A forced ending is an intrusion of the clinician’s own needs into the therapeutic space. Anne Power shows how this might compromise the work but may also be an opportunity for deeper engagement. Drawing on attachment theory to understand how the therapeutic couple cope with an imposed separation, Power includes interviews with therapists who took a temporary break to demonstrate the commonality of challenges faced by those who need to impose an ending on clients.
Forced Endings in Psychotherapy and Psychoanalysis opens up an area which has been considered taboo in the profession so that future cohorts can benefit from the reflections and insights of this earlier generation. It will support clinicians making this transition and aims to support ethical practice so that clients are not exposed to unnecessary risks of the sudden termination of a long treatment.
11. Hazel Robinson and Victoria Graham Fuller – Understanding Narcissism in Clinical Practice (2003, Routledge)
Understanding Narcissism in Clinical Practice is a new volume in the eagerly anticipated clinical practice monograph series from the Society of Analytical Psychology. Aimed primarily at trainees on psychotherapy and psychodynamic counselling courses, these compact editions will be invaluable to all who wish to learn the basics of major psychoanalytic theories from an integrated viewpoint. The authors are Jungian analysts trained at the SAP; highly experienced in both theory and practice.
Narcissism is one of the most important contributions of psychoanalysis, as well as one of the most confusing. This monograph presents the clinical condition of narcissistic disorder in a clear, concise and easy-to-read style. The myth of Narcissus, from where the term ‘narcissism’ originates, is presented and discussed. Several brief case studies, plus one in-depth, illustrate the manifestations of narcissistic disorder that are detailed throughout. The book ends with a summary of the leading theories that have evolved since Freud and takes an intriguing look at the narcissistic traits in Jung’s personality and the impact these had on his life and work.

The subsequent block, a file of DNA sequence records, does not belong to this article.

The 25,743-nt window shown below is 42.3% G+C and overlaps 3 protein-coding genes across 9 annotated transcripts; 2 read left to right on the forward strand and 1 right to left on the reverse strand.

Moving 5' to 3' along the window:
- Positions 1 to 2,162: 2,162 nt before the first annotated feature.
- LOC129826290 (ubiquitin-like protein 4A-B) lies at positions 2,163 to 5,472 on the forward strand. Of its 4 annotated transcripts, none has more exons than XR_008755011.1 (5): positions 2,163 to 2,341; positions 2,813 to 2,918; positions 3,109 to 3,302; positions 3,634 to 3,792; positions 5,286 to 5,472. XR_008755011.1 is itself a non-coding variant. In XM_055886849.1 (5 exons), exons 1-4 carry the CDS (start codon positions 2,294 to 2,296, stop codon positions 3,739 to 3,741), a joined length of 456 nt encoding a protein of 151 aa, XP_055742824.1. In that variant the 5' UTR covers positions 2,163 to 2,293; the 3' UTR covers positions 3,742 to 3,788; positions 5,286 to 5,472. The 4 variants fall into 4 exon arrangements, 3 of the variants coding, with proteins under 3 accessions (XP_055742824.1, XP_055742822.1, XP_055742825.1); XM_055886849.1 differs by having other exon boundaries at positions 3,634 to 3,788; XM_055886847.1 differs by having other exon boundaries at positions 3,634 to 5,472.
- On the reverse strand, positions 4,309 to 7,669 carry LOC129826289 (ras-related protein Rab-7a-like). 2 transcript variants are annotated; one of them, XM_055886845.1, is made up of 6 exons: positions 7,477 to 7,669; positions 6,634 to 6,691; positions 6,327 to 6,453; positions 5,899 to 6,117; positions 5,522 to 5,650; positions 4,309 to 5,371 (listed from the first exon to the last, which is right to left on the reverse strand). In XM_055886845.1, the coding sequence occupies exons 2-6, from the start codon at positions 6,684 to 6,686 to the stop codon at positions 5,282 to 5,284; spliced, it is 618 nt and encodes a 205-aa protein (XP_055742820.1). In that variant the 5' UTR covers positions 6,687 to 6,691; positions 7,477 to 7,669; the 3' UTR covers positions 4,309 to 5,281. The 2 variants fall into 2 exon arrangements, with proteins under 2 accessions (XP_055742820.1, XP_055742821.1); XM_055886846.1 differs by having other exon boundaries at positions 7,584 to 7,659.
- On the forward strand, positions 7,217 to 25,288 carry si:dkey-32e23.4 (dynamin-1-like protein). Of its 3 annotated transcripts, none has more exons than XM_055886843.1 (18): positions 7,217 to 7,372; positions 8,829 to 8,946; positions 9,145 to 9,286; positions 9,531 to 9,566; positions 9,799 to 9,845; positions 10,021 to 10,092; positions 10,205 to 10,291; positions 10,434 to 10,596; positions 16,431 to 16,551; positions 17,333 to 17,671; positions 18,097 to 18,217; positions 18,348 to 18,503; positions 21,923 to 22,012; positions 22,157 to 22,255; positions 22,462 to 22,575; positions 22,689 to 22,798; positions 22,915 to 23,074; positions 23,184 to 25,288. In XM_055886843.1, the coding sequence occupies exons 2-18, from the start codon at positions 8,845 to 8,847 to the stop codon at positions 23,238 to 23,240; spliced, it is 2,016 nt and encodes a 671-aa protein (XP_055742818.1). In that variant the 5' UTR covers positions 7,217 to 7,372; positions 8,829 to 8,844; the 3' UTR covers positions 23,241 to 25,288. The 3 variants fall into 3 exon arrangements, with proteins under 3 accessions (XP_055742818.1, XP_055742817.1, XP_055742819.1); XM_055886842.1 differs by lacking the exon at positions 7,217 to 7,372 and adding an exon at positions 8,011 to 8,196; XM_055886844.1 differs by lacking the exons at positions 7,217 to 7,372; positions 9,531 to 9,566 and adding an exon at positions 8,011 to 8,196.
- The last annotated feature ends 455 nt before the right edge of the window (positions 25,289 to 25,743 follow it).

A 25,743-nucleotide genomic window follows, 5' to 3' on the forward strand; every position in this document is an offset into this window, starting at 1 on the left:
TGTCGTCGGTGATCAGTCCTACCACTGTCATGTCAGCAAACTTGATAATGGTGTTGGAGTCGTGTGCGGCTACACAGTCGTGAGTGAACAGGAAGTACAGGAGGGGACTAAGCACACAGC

12. Fiona Ross – Perversion: A Jungian Approach (2013, Routledge)
Theoretical understanding of perversion is neglected in analytical psychology, and narrowly developed in psychoanalysis, where it traditionally refers to sexual perversion. Etymological exploration of the word “perversion”, including its use in religious, moral, sociological and legal contexts, reveals a wider meaning than that adopted in psychoanalysis. The aim of the author is to revise the psychoanalytic model through the introduction of Jungian concepts that extend the understanding of perversion beyond the bounds of sexuality to a more general relational context.
By describing the development of psychoanalytic thinking on perversion in detail, the author is able to highlight the central differences between the Freudian and Jungian interpretive traditions and to explain why Jungian ideas on perversion have remained underdeveloped, leading to the absence of a unique or available Jungian contribution to the theory of perversion. Jungian concepts, together with some from outside the psychoanalytic domain, are combined with psychoanalytic concepts to create an integrated formulation in which perversion is presented as a response to early trauma, with intrapsychic deception enacted relationally in the outside world through vengeful behaviour, that is not necessarily sexual, but is addictive and symptomatic of a defensive psychic structure that establishes and perpetuates self-deception. The formulation is presented in stages with illustrations drawn from three biographies, exemplifying sexual perversion, bodily perversion, and emotional or cognitive perversion.